Local TV stations pre-empt scheduled programming for round-the-clock reports of traffic conditions while shivering reporters stand at empty intersections and try to make up something interesting.
Children get out of school (in our case, a full day before the first flake fell), and many businesses close.
People who rarely eat bread or drink milk rush to the grocery store to stock up.
And yet, it's fun. Grungy pavement and weedy yards become pristine. Barren branches and evergreens sport snowy highlights, while porches and patios reveal surprising new geometry.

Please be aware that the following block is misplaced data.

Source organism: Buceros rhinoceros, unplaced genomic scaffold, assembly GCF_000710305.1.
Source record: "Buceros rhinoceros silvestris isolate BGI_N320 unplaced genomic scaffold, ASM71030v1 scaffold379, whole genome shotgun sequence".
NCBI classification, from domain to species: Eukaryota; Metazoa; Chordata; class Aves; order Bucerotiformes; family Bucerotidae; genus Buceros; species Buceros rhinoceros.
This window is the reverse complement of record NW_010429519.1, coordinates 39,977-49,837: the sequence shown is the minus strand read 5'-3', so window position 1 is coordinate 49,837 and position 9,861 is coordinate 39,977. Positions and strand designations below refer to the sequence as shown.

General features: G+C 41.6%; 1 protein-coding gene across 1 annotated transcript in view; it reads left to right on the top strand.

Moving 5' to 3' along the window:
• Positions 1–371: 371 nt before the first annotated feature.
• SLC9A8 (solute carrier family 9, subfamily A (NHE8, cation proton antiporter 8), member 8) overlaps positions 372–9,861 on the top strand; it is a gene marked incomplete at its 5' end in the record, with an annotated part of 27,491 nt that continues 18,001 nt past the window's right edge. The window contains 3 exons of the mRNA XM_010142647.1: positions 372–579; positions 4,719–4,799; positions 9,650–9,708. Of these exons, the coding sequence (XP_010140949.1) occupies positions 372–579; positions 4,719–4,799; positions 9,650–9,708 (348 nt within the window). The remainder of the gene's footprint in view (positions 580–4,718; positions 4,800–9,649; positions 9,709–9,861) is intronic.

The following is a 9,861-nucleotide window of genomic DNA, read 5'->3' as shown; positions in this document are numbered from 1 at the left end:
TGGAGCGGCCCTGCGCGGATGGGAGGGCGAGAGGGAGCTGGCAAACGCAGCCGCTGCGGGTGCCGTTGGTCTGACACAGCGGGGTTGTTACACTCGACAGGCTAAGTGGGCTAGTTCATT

Some jobs can't be postponed, but most folks heed the warnings to stay at home. Even when there's work to be done, it's more fun by the fire with a mug of hot chocolate close by and a picturebook world outside the window.
We know when it comes that it won't last long, and we know it will cause hardship for those who lose power or have to change travel plans or have to work regardless, but we're not sorry for enjoying the glittering day as a gift of God, who "gives snow like wool" and "scatters frost like ashes" (Ps. 147:16).
We enjoy it while we can.